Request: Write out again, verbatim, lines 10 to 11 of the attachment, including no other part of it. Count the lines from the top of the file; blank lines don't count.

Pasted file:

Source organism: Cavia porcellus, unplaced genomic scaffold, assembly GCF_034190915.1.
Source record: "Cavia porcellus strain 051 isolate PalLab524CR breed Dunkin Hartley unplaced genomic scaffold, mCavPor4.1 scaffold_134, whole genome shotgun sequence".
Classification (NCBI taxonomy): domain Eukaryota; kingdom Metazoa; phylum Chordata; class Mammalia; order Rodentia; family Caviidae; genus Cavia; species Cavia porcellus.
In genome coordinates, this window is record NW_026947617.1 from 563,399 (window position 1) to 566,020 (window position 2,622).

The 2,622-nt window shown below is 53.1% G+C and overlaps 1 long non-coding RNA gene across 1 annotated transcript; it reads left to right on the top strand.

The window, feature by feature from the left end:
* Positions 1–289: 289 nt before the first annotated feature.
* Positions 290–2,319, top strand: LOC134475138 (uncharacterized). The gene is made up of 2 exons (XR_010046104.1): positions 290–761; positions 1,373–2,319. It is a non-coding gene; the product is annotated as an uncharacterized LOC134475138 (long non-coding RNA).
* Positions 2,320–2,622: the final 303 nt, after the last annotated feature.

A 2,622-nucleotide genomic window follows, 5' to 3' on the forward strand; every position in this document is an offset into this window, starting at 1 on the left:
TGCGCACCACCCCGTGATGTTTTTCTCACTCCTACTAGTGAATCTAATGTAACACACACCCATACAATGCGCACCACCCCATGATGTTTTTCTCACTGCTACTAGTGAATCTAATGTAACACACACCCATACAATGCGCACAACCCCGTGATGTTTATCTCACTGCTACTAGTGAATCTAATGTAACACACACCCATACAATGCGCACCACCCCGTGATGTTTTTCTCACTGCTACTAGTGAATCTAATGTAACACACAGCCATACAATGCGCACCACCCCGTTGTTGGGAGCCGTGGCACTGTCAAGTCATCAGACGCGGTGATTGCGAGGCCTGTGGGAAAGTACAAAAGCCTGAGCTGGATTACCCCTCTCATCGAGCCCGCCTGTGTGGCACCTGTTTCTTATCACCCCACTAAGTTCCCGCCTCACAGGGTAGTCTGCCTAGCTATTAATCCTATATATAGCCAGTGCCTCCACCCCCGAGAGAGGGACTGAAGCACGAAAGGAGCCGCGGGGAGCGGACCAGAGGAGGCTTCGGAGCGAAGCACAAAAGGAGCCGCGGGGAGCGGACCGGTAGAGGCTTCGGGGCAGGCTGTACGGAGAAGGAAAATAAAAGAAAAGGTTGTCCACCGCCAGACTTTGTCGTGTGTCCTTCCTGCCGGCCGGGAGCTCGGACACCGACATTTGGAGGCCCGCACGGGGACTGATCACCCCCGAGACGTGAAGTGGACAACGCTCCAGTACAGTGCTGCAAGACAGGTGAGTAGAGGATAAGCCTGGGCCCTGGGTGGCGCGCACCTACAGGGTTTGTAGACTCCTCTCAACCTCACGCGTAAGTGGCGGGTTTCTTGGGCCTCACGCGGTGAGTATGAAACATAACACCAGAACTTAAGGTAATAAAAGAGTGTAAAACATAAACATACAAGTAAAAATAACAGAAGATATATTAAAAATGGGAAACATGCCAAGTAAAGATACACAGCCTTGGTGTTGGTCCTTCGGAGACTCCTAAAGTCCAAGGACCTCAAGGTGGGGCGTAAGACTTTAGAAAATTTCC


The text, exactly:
A 2,622-nucleotide genomic window follows, 5' to 3' on the forward strand; every position in this document is an offset into this window, starting at 1 on the left:
TGCGCACCACCCCGTGATGTTTTTCTCACTCCTACTAGTGAATCTAATGTAACACACACCCATACAATGCGCACCACCCCATGATGTTTTTCTCACTGCTACTAGTGAATCTAATGTAACACACACCCATACAATGCGCACAACCCCGTGATGTTTATCTCACTGCTACTAGTGAATCTAATGTAACACACACCCATACAATGCGCACCACCCCGTGATGTTTTTCTCACTGCTACTAGTGAATCTAATGTAACACACAGCCATACAATGCGCACCACCCCGTTGTTGGGAGCCGTGGCACTGTCAAGTCATCAGACGCGGTGATTGCGAGGCCTGTGGGAAAGTACAAAAGCCTGAGCTGGATTACCCCTCTCATCGAGCCCGCCTGTGTGGCACCTGTTTCTTATCACCCCACTAAGTTCCCGCCTCACAGGGTAGTCTGCCTAGCTATTAATCCTATATATAGCCAGTGCCTCCACCCCCGAGAGAGGGACTGAAGCACGAAAGGAGCCGCGGGGAGCGGACCAGAGGAGGCTTCGGAGCGAAGCACAAAAGGAGCCGCGGGGAGCGGACCGGTAGAGGCTTCGGGGCAGGCTGTACGGAGAAGGAAAATAAAAGAAAAGGTTGTCCACCGCCAGACTTTGTCGTGTGTCCTTCCTGCCGGCCGGGAGCTCGGACACCGACATTTGGAGGCCCGCACGGGGACTGATCACCCCCGAGACGTGAAGTGGACAACGCTCCAGTACAGTGCTGCAAGACAGGTGAGTAGAGGATAAGCCTGGGCCCTGGGTGGCGCGCACCTACAGGGTTTGTAGACTCCTCTCAACCTCACGCGTAAGTGGCGGGTTTCTTGGGCCTCACGCGGTGAGTATGAAACATAACACCAGAACTTAAGGTAATAAAAGAGTGTAAAACATAAACATACAAGTAAAAATAACAGAAGATATATTAAAAATGGGAAACATGCCAAGTAAAGATACACAGCCTTGGTGTTGGTCCTTCGGAGACTCCTAAAGTCCAAGGACCTCAAGGTGGGGCGTAAGACTTTAGAAAATTTCC